How We Test

Here at CoinJournal, we have a responsibility to recommend products and services that we truly believe will help our readers make better investment decisions. This means that it is incumbent on us to screen, test, and review anything that we promote on our website.

This page unpacks our testing process for the purposes of transparency, so you can see how we arrive at our decisions. 

The Review Process

We employ a standardised process in order to conduct fair, consistent reviews across all products. This process consists of five steps, which begin prior to the test beginning and extend past the point of completion.

  • Research. We first dive into a product’s claims, offerings, and reputation. This gives us an idea of what they do and how they are perceived. This includes reviewing forums, other reviews, trust aggregators, and other user reports online.
  • Test. We then sign up to use the platform in question. We believe this is an essential part of reviewing a service, as it’s the only way you get a realistic picture of how it functions. 
  • Write. One of our expert team then writes a comprehensive report of their own experience and the research they conducted, adhering to a structure that includes every crucial detail our readers need to know. 
  • Edit. CoinJournal’s editorial team then reviews the work, ensuring factual accuracy and easy reading. We believe it is imperative that writing on cryptocurrency makes it easier to understand—not more difficult—so this is an important step.
  • Update. Crypto moves faster than virtually every other corner of the financial world, so we act fast to keep information up to date. Our team have their fingers on the pulse of the crypto space, so new information is added as and when it becomes available.

What We Test

This section expands on the “test” aspect of our review process. We test a number of factors when reviewing cryptocurrency products. The applicability of each test varies depending on the product in question, but broadly speaking, this is what we look at during our reviews.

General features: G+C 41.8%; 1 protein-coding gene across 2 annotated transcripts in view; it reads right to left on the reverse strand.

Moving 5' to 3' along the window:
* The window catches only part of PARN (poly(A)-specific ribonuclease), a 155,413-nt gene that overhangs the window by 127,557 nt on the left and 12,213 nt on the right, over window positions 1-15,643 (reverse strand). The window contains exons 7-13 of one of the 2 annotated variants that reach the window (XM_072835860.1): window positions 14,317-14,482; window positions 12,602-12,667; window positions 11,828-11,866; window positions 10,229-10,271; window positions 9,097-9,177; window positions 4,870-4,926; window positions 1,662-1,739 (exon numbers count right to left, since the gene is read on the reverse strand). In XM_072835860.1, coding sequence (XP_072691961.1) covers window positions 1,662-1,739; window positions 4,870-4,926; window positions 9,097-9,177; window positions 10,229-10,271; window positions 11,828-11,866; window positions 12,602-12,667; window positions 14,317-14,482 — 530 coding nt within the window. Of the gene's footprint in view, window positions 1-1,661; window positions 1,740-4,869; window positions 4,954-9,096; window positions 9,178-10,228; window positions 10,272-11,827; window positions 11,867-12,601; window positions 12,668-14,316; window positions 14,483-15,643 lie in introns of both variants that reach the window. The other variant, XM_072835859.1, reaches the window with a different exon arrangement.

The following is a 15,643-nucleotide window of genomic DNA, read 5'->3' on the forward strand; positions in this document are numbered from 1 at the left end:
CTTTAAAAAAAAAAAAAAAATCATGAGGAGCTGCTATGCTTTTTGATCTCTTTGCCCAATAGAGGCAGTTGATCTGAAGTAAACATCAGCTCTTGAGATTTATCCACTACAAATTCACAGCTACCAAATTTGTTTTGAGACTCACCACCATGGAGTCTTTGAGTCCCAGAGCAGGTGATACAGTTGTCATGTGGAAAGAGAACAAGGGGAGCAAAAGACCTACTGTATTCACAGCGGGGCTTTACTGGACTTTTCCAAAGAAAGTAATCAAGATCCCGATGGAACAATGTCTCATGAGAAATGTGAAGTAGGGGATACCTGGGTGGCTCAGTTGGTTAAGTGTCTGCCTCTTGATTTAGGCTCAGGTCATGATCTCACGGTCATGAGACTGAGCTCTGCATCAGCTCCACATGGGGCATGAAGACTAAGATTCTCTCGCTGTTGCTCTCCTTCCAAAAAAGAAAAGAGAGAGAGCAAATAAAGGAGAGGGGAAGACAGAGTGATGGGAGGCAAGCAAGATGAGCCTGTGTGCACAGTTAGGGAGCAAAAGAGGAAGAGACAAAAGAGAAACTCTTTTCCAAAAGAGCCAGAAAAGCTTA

Sign up process

Signing up is the first contact people have with a crypto platform, making it an important step. We find out what information the reader will have to provide, what KYC requirements they will need to fulfil, how easy verification is, and what kind of account they will be able to register for. For wallets, this will also include seed phrase management and how it is handled.

Funding your account

Another crucial part of onboarding new users into crypto, we review how easy it is to add funds to your newly created account. We look at the number of available payment methods, whether there are deposit limits in place, deposit fees, and the ability to deposit different currencies and crypto tokens. 

Available assets

We thoroughly review both the assets that are available to trade on each platform as well as the number of different trading pairs. For example, are fiat purchases available in currencies other than USD? Are there multiple crypto-crypto pairs for certain coins? Is this a “blue chip” platform, or do they offer a range of more obscure altcoins? Are NFTs available?

These factors determine the usability of the platform for various different user groups: first-time Bitcoin buyers have different needs to altcoin scalp traders. 

For wallets, we will review the number and variety of assets supported by each wallet.

Ways to trade

We examine the various ways users can get exposure to the cryptocurrency market using each platform. This can vary depending on the reader’s jurisdiction, and we make it a priority to dispel any confusion that may arise from this. We look at whether a platform offers:

  • Spot trading
  • Margin trading
  • Leveraged trading
  • Futures
  • Options
  • CFDs
  • Spread betting
  • Perpetuals
  • ETFs
  • Indices


Fees vary massively between different platforms, so we aim to give our readers a fair idea of what they are likely to pay throughout the purchasing process. We look at the following:

  • Trading fees. These may come in the form of a bid/ask spread, a flat rate trading fee, a percentage commission, or a combination of these. Trading fee structures can often be opaque, so we aim to explain what a user can expect to pay in real terms.
  • Deposit fees. Making a deposit may attract a fee in and of itself, although this is rare—costs here are usually attached to the user’s chosen payment method. We aim to dissect the most cost-effective payment methods for each platform.